5 questions we want answered at Nuggets media day ...

Chris Humphreys-US PRESSWIRE - Presswire

To kickoff 2012 training camp, the Denver Nuggets host their annual media day on Monday morning. Here are 5 questions we want answered as the owner, general manager and head coach field questions from the media.

Before kicking off their 2012 training camp tomorrow morning, Nuggets owner Josh Kroenke, vice president Masai Ujiri and head coach George Karl will field questions from the local media (and, as teased at Nuggets.com and on Denver Stiffs on Friday, they will be making a major surprise announcement at 10am). Part of the media contingency will be yours truly and my esteemed colleague Nate Timmons.

And whether we ask these or someone else does, here are 5 questions we want answered tomorrow morning. Did we forget any?

1) What is the status of Ty Lawson's extension?

Within the past year, Ujiri has been able to lock up small forwards Danilo Gallinari and Wilson Chandler, center JaVale McGee and backup point guard Andre Miller to long-term deals. But what about his starting point guard? It's getting to be do or die time on a contract extension for Ty Lawson, whom the Nuggets have until October 31st to re-sign to a contract extension (Lawson is still playing under his first rookie contract).

Unfortunately for Ujiri, like the McGee situation he has a very small sample size with which to base his judgment on Lawson. Even though Lawson started throughout the lockout-shortened 2011-12 season, he didn't show a level of consistency that his team can count on until the last 10 games or so plus the playoffs, during which he played splendidly (except Games 4 and 5). So even though Lawson will command near-All-Star salary numbers, is he going to be worth it? Ujiri and the Nuggets' brass will have to decide quickly and the clock is ticking.

2) What is the status of Masai Ujiri's extension?

Speaking of contract extensions, what about the guy who built this current incarnation of the Nuggets?

By any objective measure, Ujiri has done a great job. From successfully navigating the franchise through the nightmarish Melodrama to stealing Kenneth Faried in last year's draft to convincing the Wizards to take on Nene's onerous contract in exchange for a budding star in McGee, Ujiri has earned long-term job security. And it would be nice to see Ujiri taken care of sooner than later.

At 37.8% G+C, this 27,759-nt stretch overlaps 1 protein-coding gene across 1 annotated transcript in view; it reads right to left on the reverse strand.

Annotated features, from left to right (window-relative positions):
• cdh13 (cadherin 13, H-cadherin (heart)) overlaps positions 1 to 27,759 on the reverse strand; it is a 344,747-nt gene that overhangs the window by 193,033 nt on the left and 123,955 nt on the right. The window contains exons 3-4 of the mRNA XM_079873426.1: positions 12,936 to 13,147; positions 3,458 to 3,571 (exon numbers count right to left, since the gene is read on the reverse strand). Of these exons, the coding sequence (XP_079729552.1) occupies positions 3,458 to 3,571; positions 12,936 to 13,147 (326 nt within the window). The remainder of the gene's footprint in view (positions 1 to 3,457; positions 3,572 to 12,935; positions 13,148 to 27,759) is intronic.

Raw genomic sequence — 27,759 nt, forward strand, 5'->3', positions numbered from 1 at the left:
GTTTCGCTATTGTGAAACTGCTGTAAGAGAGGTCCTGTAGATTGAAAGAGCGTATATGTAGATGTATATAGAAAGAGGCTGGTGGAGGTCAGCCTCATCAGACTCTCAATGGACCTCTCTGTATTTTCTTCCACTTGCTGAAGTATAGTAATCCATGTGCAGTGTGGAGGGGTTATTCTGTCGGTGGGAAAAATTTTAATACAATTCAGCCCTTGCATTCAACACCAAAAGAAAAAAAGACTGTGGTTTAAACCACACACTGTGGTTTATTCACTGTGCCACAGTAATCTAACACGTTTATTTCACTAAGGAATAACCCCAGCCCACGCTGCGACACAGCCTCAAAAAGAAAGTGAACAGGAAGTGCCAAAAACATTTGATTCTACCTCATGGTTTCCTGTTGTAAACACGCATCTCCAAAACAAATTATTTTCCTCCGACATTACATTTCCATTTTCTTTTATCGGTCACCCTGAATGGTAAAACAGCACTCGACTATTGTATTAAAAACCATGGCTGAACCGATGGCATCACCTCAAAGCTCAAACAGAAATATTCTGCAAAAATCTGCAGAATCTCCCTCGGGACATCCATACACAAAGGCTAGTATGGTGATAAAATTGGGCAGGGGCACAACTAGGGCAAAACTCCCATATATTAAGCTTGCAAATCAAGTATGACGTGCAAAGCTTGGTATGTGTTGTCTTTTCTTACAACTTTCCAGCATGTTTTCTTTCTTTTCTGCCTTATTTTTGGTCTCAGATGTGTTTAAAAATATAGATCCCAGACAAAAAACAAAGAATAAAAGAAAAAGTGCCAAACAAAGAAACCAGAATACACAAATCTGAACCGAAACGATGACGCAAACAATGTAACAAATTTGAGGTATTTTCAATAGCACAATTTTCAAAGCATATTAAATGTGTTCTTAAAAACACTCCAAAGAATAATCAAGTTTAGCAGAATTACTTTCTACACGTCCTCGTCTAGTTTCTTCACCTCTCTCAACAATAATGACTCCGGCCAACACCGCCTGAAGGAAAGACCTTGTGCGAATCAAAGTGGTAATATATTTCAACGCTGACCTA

3) What should be expected of this team?

Coach Karl bristles when know-nothing fan bloggers (like me) and arrogant, never-played-the-game media types set expectations for teams before seasons begin. To that, I say: "fine."

Then let's let Karl (and Kroenke and Ujiri) tell us what's considered a benchmark for success this season. Is it a four-seed and a playoff series victory? A five-seed? What exactly? They must internally have a metric of success for where they think this team should go to set expectations properly among the fans.

4) Is Timofey Mozgov really starting?

In a weekend interview with Karl, the Denver Post's Benjamin Hochman got the Nuggets head coach on record eluding to Mozgov starting over McGee ... at least at first. This comes from something Karl has told us before, which is that (in Karl's opinion) McGee plays better with Miller than with Lawson, and thus Karl is more comfortable playing McGee alongside Miller.

But one has to hope that after investing $44 million into McGee, the young seven-footer will earn a slot in the Nuggets' starting five. Typically, when you start a future Denver Stiffs Hall of Famer like Mozgov at center it's because a) you don't have a better option at center and, b) you need a guy to beat up the opposing team's starting center before small ball takes over when the benches clear.

Neither is the case with the Nuggets this season.

5) Is this a no excuses season?

Two seasons ago, Karl and his players masterfully overcame the Melodrama, won 50 games and played a tough first round playoff series against the Thunder. Last season, Karl and his players overcame having no training camp, a squirrely lockout schedule, an abundance of injuries and a major late-season trade and still won the equivalent of 47 games (had their been 82 games played) and fought the Lakers to a first round playoff Game 7.

This season - assuming the roster is relatively healthy throughout - the Nuggets shouldn't face any such adversity and thus, more will be expected. Major roster moves don't appear to be on the horizon (although with Ujiri at the helm, I guess you never know) and the team will get a full training camp together with everyone healthy on Day 1.

That said, the NBA schedule makers not-so-kindly granted the Nuggets 14 of their first 20 games on the road. Will this be used as an excuse if the Nuggets stumble out of the gate? Or, as Karl told us last season, can we again judge this team based on the first 20 and last 20 games?

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